LSE economist and inventor Bill Phillips became world famous for The Phillips Curve. Yet, as A Few Hares to Chase: The Economic Life and Times of Bill Phillips shows, Phillips’s time at the London School of Economics was only one chapter in an extraordinary life. Alan Bollard evidences the breadth of Phillips’s talents in a thought-provoking and meticulously researched biography that will help readers appreciate the full extent of Phillip’s legacy, writes Jenny McArthur

A Few Hares to Chase: The Economic Life and Times of Bill Phillips. Alan Bollard. Oxford University Press. 2016.

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A Few Hares to Chase coverProfessor A.W. (Bill) Phillips was best known for his academic success as a macro-economist. Alan Bollard’s new biography, A Few Hares to Chase: The Economic Life and Times of Bill Phillips, shows that Phillips’s talents spanned far beyond the academic disciplines, and that his time at the London School of Economics was only one chapter of an extraordinary life.

Phillips’s legacy at the LSE is based on his work on the short-run relationship between inflation and unemployment, and the famous MONIAC machine, which simulated Keynesian economics using a hydraulic system. However, Phillips’s path to becoming an academic was unconventional: he began his career as an electrician on one of New Zealand’s early hydroelectric power stations, before going on to work and travel across Australia, Asia and the United Kingdom. Working as a Royal Air Force engineer in Singapore during World War II, he was captured and spent three and a half years as a prisoner of war. This book, authored by the former governor of the Reserve Bank of New Zealand, explains Phillips’s economic work in rigorous detail. However, despite describing itself as ‘the economic life and times of Bill Phillips’, A Few Hares to Chase also shows how history, politics and individual circumstances shape the development of economics in the first instance.

Phillips was raised on a dairy farm in the small rural settlement of Te Rehunga in New Zealand in the 1920s, and the self-sufficiency and resourcefulness of his family stand out. At that time, many parts of New Zealand lacked basic infrastructure: inland transport was difficult and, until the large-scale public investments undertaken during the Depression, communities like Te Rehunga took it upon themselves to plan, fund and construct local facilities. Basic daily activities were challenging with only rudimentary transport networks – Te Rehunga had rough metal roads, and high school students commuted to school by riding in the guard van on local freight trains. Thanks to his father’s ingenuity, Bill grew up in the first house in the settlement to receive electricity, followed by an electric washing machine, heating system and flush toilet.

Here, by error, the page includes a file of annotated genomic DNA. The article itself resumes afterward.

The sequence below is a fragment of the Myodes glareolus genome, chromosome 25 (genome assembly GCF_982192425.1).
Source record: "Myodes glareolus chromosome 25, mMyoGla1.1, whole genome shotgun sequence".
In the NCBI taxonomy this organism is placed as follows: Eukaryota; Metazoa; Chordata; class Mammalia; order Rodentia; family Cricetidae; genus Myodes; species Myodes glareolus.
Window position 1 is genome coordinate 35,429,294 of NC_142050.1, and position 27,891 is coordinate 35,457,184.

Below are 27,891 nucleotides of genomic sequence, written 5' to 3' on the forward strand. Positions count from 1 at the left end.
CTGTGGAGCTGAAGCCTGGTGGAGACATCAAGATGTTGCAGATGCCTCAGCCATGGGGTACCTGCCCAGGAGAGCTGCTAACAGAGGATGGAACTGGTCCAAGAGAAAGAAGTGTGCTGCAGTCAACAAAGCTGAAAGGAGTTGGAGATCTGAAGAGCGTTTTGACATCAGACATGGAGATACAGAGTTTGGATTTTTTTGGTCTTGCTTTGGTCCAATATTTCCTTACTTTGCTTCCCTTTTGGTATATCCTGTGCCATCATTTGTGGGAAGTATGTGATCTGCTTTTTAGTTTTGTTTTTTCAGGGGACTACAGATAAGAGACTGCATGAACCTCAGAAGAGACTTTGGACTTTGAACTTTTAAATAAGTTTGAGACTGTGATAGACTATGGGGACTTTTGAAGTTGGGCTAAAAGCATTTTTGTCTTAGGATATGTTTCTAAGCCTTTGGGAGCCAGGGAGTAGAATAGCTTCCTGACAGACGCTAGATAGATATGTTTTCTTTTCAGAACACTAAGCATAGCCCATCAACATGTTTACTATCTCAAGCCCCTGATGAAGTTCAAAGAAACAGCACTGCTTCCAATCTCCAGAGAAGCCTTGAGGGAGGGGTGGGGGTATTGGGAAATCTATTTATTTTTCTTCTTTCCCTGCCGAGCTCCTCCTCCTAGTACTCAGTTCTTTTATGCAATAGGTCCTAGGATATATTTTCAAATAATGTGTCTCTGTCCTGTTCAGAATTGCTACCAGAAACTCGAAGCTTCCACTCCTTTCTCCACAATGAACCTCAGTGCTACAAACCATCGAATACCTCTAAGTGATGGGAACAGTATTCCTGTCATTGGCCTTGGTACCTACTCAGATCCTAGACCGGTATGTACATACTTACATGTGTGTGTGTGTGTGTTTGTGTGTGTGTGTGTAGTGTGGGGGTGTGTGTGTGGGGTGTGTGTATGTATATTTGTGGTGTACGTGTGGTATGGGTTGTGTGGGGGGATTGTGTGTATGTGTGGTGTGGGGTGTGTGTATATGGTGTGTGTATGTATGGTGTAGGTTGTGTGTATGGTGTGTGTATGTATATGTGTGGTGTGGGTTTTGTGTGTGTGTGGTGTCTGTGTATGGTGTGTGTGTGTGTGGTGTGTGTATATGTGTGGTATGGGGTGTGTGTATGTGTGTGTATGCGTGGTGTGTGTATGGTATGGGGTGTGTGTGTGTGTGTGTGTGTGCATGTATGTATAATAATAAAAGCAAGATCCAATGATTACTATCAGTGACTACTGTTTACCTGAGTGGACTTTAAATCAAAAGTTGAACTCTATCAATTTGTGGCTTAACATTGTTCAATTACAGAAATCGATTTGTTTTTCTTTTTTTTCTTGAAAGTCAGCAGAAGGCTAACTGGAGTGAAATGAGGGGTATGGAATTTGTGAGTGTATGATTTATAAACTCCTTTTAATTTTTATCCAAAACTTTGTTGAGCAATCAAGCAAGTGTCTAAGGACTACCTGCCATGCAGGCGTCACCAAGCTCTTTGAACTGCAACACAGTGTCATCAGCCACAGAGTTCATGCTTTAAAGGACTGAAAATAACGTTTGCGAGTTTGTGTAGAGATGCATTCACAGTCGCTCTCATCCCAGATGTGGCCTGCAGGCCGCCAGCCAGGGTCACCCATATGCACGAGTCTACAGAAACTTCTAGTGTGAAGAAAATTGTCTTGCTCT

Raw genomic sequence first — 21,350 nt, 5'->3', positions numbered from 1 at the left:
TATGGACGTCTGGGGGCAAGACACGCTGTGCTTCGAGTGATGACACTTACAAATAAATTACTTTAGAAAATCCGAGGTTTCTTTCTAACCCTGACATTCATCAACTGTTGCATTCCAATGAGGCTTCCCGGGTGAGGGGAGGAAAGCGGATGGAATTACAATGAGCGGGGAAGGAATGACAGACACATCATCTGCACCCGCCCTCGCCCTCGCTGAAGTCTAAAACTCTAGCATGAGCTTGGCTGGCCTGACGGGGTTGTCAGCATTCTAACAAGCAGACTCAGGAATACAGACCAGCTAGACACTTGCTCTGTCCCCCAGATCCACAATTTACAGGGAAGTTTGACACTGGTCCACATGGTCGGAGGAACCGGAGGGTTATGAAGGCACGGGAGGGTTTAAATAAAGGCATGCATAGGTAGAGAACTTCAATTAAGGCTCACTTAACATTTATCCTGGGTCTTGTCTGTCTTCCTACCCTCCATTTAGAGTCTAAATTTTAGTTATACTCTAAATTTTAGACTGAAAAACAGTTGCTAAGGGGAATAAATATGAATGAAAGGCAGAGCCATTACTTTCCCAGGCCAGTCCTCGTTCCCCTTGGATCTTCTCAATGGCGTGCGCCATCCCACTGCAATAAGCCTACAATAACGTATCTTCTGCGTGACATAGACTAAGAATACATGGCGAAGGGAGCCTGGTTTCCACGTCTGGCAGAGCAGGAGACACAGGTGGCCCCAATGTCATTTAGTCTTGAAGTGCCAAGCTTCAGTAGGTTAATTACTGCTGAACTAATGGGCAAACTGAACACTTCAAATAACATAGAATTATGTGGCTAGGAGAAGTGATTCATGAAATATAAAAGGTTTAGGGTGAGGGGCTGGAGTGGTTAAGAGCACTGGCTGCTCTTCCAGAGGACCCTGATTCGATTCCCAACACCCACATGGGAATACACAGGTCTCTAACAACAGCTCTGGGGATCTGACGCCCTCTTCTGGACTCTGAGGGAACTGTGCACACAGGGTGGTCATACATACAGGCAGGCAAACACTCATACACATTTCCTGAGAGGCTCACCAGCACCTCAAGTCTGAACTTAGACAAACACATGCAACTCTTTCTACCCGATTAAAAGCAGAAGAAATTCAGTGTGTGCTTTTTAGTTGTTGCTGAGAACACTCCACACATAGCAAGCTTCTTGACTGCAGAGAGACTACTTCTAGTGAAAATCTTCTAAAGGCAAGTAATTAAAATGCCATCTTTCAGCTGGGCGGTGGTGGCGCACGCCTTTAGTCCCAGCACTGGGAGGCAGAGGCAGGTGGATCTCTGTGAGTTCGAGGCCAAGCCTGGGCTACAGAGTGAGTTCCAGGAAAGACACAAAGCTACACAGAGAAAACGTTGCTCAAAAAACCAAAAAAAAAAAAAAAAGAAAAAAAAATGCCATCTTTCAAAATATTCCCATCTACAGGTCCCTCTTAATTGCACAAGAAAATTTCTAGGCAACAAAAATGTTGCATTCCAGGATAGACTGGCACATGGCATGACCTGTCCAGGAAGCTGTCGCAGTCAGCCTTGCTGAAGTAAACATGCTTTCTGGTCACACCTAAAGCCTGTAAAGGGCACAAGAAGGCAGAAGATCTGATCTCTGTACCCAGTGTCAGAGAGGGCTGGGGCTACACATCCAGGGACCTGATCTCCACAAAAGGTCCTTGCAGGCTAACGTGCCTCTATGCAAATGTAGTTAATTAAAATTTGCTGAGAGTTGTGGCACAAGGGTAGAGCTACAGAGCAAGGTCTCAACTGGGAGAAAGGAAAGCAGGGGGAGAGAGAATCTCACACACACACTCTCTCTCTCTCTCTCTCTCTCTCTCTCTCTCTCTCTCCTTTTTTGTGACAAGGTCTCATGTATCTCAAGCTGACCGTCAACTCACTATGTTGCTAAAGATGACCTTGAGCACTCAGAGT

Early exposure to new technologies stirred Phillips’s interest in technical systems and as a child he made crystal radio receivers, learnt to develop photographs and eventually operated the local cinema. A Few Hares to Chase shows how Phillips brought a similar technical problem-solving approach to a variety of situations. As a teenager his commute to school, two hours each way, left little time for homework so he fixed a bookstand to the handlebars of his bicycle. At a prisoner-of-war camp in Indonesia, he built rudimentary immersion heaters for the other prisoners to make tea and a clandestine radio receiver to pick up reliable intelligence on the war. Later, as a student at the London School of Economics, he saw that economic concepts related to the flow of money and commodities could be simulated using hydraulic models. As multiple personal accounts in this book illustrate, at the mere mention of something being broken, Phillips’s natural impulse was to repair it with little fuss or further discussion.

Bill Phillips and the Phillips MachineBill Phillips and the Phillips Machine 

Phillips left New Zealand at the age of twenty, working and travelling through Australia with brief stints as a mine engineer and crocodile hunter, before continuing through Japan and China, taking the Trans-Siberian Railway to Moscow and eventually arriving in London two years later in 1937. The Second Sino-Japanese War was beginning to break out as he travelled through Asia, re-routing his travel plans several times and no doubt bringing relief when he finally arrived safely in England.